Enemies of Hillary Clinton waiting to discredit her bid for the White House are likely to seize on news that one of the biggest benefactors to the Clinton Foundation has been trading with Iran and may be in breach of US sanctions imposed on the country.
Ukrainian oligarch Victor Pinchuk, 54, has courted the Clintons for at least nine years – in the United States, the Alps and Ukraine.
Earlier this year, he was confirmed as the largest individual contributor to the Clinton Foundation, whose aims include the creation of “economic opportunity and growth”. He also has links to the Tony Blair Foundation and represented its biggest single donor in 2013.
The fourth richest man in Ukraine, Pinchuk owns Interpipe Group, a Cyprus-incorporated manufacturer of seamless pipes used in oil and gas sectors.
Newsweek has seen declarations and documents from Ukraine that show a series of shipments from Interpipe to Iran in 2011 and 2012, including railway parts and products commonly used in the oil and gas sectors.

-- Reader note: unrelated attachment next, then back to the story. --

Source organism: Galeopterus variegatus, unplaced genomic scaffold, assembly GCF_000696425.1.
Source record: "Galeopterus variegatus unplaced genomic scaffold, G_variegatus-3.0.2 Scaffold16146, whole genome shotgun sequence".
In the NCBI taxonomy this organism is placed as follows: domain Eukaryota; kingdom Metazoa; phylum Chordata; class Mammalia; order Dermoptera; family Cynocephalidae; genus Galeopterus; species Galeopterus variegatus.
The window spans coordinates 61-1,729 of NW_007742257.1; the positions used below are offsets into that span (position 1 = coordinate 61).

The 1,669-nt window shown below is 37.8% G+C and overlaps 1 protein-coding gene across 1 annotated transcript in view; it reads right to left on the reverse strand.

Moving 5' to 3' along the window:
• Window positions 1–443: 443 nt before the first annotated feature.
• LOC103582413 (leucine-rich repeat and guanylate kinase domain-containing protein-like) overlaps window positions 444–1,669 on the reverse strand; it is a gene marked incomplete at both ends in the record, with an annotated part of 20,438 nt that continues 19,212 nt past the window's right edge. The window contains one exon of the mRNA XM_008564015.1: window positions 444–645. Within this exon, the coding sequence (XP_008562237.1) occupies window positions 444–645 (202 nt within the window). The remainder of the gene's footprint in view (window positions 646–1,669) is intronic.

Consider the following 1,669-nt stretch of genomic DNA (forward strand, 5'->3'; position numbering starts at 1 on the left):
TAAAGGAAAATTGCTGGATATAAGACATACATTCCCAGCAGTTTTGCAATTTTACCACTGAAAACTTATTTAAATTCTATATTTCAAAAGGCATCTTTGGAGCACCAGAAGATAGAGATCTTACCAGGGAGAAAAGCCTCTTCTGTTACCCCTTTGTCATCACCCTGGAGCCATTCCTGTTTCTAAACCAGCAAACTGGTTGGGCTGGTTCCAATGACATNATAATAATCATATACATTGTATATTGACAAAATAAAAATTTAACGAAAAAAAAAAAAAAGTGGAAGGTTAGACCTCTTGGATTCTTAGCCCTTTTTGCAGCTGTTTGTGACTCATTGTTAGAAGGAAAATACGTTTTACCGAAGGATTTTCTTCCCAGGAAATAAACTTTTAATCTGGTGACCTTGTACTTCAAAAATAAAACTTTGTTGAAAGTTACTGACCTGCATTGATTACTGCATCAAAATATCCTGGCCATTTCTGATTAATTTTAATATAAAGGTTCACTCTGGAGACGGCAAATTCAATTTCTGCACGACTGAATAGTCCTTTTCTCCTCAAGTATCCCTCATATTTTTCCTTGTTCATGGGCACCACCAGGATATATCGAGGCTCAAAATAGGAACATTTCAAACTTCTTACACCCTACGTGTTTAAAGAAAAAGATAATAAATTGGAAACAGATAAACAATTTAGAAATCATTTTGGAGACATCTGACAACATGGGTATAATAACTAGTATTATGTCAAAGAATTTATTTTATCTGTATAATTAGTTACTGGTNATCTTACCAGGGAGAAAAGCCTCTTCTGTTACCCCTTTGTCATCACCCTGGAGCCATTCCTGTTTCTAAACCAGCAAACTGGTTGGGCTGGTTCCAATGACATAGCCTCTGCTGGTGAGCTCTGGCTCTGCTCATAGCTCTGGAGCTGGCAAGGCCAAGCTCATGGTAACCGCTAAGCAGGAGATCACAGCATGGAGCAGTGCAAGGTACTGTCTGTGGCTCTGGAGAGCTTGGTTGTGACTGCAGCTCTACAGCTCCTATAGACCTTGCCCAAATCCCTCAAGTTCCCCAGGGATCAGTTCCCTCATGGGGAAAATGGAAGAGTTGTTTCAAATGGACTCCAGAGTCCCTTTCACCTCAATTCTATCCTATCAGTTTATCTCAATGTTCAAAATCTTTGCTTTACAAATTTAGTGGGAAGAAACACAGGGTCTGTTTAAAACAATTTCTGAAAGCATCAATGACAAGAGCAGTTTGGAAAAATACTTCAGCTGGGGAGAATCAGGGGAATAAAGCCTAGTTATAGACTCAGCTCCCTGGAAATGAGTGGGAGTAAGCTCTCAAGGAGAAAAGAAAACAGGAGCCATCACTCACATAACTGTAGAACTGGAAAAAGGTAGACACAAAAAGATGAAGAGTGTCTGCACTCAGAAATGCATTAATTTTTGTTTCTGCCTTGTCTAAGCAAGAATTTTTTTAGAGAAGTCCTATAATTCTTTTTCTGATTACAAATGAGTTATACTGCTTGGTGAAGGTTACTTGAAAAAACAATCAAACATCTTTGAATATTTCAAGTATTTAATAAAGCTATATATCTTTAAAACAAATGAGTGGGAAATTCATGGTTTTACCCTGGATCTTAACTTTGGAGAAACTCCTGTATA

Among a number of high-value invoices for products related to rail or oil and gas, one shipment for $1.8m (1.7m) in May 2012 was for “seamless hot-worked steel pipes for pipelines” and destined for a city near the Caspian Sea.
“US … specifically prohibits any single invoice to the Iranian petrochemical industry worth more than $1m”
Both the rail and oil and gas sectors are sanctioned by the US, which specifically prohibits any single invoice to the Iranian petrochemical industry worth more than $1m.
However, US sanctions laws are complex and, in certain areas, ill-defined. Interpipe may qualify for penalties due to the mere presence on American soil of North American Interpipe Inc, its United States subsidiary.
The US authorities can also penalise non-American companies with no base in the US at all which it judges to be working counter to its foreign policy, as happened to Zhuhai Zhenrong, a Chinese oil company, in 2012.
Being denied access to US markets and the US banking system could prove catastrophic to Interpipe, given that accountancy giant Ernst & Young has raised questions over its viability.